I bring up reputation because Urban Champion is, by reputation, the worst Nintendo game ever made. There’s of course outliers who argued that the title belongs to Ice Climber, Clu Clu Land, NES Baseball, Stack Up (the R.O.B. game), or even later stuff like Wii Music or Pokemon Channel. Hell, I’d throw Kid Icarus: Uprising into that mix. The fact that they had to include an accessory just to play it without causing damage to your hands should have been a warning to them that maybe the game needed serious re-thinking. But, Urban Champion is the game that comes up most, at least from what I can tell. It’s not even close. The argument is never that it’s unplayable or broken, but rather that it’s so bland and uninspired that it almost defies belief. Even while I was playing it and uploading videos today, people pointed out that, after five seconds, you’d seen everything the game had to offer. A baffling argument in my opinion. I mean, how many seconds do you need to see everything Pac-Man has to offer?

I’d never played Urban Champion properly. I’d played it as part of NES Remix or a microgame in WarioWare, but I’d never played the real deal. I wasn’t sure what to expect. And then I turned it on, and I started playing it, and now I’m sitting here wondering how in the world this of all games became the worst Nintendo game title holder. Because it’s not. It’s not even the most bland early Nintendo game I’ve played. It’s fine, honestly. There’s not a whole lot of depth here, but the concept of two guys throwing punches on the street, high and low, jabs and heavy punches, works. And, in fact, being a fan of games where attacks feel like they have real world weight and impact, I liked Urban Champion’s violence a lot. The punches feel like they’re connecting and hurt. I’d be nice if the characters looked like they had damage, like a black eye or swollen faces just to really sell it, but still, it’s not bad. It’s almost unreal that a rushed, half-assed 1984 arcade game genuinely feels like a real fist fight between two angry people, but Urban Champion pulls that off.

You’ve got to appreciate that citizens of Urban Champion City keep confetti by their windows so that if someone below their apartment happens to punch some other poor SOB into a sewer, you can help them to celebrate their almost-certain manslaughter.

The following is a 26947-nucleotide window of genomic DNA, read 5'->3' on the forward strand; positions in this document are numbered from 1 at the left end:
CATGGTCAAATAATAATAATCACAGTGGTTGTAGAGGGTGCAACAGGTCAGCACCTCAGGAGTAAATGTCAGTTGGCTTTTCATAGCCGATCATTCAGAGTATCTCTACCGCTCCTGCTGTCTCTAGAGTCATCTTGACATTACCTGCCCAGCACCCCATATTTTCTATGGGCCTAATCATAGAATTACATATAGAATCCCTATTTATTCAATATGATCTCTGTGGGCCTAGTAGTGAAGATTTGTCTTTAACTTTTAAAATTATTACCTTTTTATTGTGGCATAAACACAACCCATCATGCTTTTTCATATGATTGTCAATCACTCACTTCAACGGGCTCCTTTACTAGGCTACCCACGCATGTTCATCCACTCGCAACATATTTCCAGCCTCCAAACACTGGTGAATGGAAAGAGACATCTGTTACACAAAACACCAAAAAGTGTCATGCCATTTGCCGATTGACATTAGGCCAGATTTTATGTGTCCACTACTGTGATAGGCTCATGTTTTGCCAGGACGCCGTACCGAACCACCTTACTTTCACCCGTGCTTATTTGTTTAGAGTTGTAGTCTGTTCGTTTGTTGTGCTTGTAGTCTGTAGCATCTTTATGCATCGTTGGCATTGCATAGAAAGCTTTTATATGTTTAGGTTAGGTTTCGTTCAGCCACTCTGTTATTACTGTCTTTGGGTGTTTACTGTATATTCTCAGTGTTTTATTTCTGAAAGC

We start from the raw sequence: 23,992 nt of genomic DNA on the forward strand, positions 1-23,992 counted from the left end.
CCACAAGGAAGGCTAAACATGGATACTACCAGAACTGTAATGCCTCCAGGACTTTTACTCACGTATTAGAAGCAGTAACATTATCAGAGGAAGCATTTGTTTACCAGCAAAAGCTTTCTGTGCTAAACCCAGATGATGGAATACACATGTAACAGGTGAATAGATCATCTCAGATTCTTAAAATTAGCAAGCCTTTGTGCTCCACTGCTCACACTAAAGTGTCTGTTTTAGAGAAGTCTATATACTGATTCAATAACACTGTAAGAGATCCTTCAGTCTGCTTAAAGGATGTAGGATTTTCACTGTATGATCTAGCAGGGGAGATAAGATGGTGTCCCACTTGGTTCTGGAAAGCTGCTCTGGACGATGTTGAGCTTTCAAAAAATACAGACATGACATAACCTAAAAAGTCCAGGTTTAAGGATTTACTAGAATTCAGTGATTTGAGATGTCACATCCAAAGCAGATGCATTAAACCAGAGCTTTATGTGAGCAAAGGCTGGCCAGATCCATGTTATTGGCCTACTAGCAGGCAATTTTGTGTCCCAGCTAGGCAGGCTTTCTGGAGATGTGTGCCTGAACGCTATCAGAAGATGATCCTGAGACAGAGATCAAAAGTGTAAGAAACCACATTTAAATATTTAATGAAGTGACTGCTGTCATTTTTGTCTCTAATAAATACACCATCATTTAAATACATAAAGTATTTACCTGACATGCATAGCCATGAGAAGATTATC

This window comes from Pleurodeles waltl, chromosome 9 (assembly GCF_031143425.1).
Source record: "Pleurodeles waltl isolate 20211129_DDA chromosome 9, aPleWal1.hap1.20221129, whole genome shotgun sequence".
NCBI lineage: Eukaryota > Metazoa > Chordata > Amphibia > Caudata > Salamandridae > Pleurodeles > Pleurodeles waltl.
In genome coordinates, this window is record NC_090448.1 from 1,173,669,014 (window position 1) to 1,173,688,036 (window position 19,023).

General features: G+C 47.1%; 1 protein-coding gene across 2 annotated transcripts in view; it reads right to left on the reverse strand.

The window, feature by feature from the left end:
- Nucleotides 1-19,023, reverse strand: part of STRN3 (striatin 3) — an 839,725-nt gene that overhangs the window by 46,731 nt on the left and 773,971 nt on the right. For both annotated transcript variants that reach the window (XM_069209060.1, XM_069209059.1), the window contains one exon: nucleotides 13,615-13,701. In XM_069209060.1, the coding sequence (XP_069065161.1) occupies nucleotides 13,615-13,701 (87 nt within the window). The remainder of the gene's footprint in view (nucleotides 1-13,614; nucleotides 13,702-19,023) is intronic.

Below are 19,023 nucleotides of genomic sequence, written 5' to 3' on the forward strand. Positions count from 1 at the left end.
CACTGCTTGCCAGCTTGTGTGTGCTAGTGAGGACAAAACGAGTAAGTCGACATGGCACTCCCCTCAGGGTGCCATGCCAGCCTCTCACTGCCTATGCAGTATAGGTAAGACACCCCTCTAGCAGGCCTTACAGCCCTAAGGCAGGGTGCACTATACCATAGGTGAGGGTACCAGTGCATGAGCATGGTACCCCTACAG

And it’s slightly more than a button-masher. It’s basically rock-scissors-paper with a fourth option. There’s two types of punches: a jab and a “knock-out punch” that, if you land it, always knocks a person to the ground. Both types of punches can be thrown to the face or to the gut, giving you four total attack methods. Every landed punch moves your opponent backwards. After a character is knocked back two screens, the third screen will always have an open manhole, where to win the fight you have to punch them into it. It’s a novel version of the round format, and really, a sort of precursor to Smash Bros when you think about it. They’re both fighting games where you’re trying to knock your opponents off the screen. I’m not saying Urban Champion is the grandfather of Smash Bros, but there’s some shared DNA for sure. In the same way humans are related to sea sponges, but it still counts.

Of course, the problem is that there’s not a lot of meat on these bones. Each opponent is identical in model with only the coloration changed. The difficult does ramp up, but rounds of Urban Champion are still long and slow. I can’t imagine arcade operators ever liked this. Then again, most of my fans weren’t even aware this was an arcade game. In fact, this (along with other current Arcade Archives releases like Clu Clu Land, Ice Climber, and Excitebike) were part of the Nintendo Vs. System that were basically made of slightly upgraded NES hardware. The games were interchangeable, with operators simply being given different marquees and other decorations to change the look of the cabinet. This is why the arcade version of Super Mario is called Vs. Super Mario Bros. It was a hugely profitable set-up, but it was limited to one, maybe two games, per unit. Nintendo eventually discontinued it in favor of the PlayChoice-10, which many of my older fans describe as “playing an NES, five minutes for 25¢ at a time.” Anyway, Urban Champion was part of the Vs. Series, though it’s so rare that not a single person registered to the Killer List of Video Games owns one, or even the board for it. As an NES game, it’s not hard to find, but it’s not exactly wanted as anything but a curio either.

Imagine how hilarious it would be if Urban Champion was announced as the next Smash Bros DLC. There’d be an internet riot.